• A Rat In The Wall says:

      As a horror writer (absolute amateur), I can say that it seems to work better, in a way, from the whole fear of the unknown standpoint, to not have your main character know what is going on, from the whole fear of the unknown standpoint. But that by no means means that the main character can’t have in inkling of what is going on, but it should be something just out of the ordinary, but in an obvious way that draws you attention to it, and perhaps your main character can make the connection that something they did caused it.

      I myself prefer the former vastly, to be honest.

  3. B. Sullivan says:

    Enjoyed this one a lot – especially since I have a copy of A Pleasing Terror (thanks to you folk), and glad to hear more of that story fragment.

    About a spider as a symbol of avarice – sorry, going to go tedious on you – but I remembered that the myth of Athena and Arachne has much to do with envy over who has the title/skill of best weaver. (I still associate spiders with grabbing something to hit them with myself.)

    Meanwhile you have me really interested in that tomb and the lady with the immodest dressline. This link ( calls her a demi-maiden – which is apparently something in heraldry? I was wondering if it had something more to do with court fashion and was hoping for some salacious stories. Ah well.

    • Karen says:

      There have been plenty of periods from the 1100s on in which it was fashionable for ladies to wear dresses that exposed much or all of their breasts. Sometimes the breasts were bare, and sometimes covered with thin, sheer material. It’s only since Queen Victoria (who was not averse to what is by modern standards a low neckline) ascended the throne that the bared breast has become entirely unfashionable.

      I knew that one day this “useless” piece of info would come in handy!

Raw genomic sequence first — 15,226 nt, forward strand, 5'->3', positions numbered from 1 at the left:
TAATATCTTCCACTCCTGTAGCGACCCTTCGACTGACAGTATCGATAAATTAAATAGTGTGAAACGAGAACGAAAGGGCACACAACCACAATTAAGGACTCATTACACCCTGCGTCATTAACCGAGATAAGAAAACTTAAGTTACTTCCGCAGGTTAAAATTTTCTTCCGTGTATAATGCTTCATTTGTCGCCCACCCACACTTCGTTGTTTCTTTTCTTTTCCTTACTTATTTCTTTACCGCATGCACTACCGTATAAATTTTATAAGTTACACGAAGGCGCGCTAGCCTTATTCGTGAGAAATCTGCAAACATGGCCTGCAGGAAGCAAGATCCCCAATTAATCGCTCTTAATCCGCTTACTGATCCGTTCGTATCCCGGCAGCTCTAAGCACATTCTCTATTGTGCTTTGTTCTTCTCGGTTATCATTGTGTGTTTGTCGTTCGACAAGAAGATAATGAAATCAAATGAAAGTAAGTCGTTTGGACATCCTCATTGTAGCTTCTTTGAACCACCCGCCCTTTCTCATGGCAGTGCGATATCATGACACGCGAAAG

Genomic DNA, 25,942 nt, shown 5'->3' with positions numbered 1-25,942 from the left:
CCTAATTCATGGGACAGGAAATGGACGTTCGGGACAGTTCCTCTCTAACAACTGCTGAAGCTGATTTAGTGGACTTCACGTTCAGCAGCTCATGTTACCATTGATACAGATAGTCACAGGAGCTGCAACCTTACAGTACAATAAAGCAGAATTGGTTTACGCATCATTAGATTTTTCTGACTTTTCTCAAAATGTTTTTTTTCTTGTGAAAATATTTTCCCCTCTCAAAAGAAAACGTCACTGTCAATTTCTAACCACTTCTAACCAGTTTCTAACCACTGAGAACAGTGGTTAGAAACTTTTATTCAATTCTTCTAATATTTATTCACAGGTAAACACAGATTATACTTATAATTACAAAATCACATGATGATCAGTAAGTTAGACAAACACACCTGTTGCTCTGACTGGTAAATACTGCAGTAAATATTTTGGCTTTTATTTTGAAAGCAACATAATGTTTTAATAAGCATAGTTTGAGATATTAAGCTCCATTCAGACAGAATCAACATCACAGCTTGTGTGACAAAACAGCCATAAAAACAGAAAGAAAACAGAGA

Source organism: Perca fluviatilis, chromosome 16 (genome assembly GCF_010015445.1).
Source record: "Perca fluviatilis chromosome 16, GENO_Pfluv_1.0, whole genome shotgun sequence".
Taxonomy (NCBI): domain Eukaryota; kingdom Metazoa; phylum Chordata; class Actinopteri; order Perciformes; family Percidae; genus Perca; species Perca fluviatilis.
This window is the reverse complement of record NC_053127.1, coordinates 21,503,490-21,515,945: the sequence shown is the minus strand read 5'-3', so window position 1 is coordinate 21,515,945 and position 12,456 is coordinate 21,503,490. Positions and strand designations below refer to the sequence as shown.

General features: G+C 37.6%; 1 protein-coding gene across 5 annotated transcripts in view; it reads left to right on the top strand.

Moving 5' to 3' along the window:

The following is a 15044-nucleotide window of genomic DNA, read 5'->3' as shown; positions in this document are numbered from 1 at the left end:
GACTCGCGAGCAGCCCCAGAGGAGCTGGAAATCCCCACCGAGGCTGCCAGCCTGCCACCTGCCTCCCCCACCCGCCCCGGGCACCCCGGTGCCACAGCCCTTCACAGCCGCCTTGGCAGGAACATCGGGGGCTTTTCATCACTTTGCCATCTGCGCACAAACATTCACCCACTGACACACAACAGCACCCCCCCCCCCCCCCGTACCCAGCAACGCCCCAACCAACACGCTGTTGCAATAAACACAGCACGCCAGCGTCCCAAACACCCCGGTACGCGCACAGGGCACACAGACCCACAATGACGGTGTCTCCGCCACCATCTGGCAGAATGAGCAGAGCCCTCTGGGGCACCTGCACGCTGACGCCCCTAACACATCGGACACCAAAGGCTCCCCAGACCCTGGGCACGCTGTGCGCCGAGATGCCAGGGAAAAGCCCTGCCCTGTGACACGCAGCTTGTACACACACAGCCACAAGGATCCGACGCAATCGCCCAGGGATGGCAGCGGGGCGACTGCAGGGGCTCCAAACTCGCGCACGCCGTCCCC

4. George cariste says:

    I love this podcast!!

  5. Stevie says:

    can’t wait for ‘A Story of an Appearance…’ to see what you make of it all. I can’t make head nor tail of it, altho’ the dream of Punch is scary

  6. Mike says:

    EF Benson wrote a story called “Caterpillars” which featured scenes of a bed crawling with caterpillars (or, to be specific, hairy caterpillars with crab-claws). Is this the story you were thinking of when you mentioned one that featured a bed crawling with worms?

  7. Richard Leigh says:

    A couple of questions. What could have been in the missing page(s) which didn’t duplicate what follows? Also, why would anyone build a funerary monument topped with the figure of Envy? You’d expect something a bit more edifying than that, surely?

  8. Karen says:

    I’ve known a couple of very strong-willed and relatively healthy elderly women simply will themselves to death after having to go into residential care because of falls or after bereavement.

    As to rushing to his friends with the ink still wet, it might be that he worked on various drafts and then wrote up the finished thing in his nicest hand on the day.

    • Richard Leigh says:

      I think your second point is spot-on. We know that many of MRJ’s drafts are in pencil. Perhaps he copied the stories in ink so that he’d be able to read them out by the light of a single candle.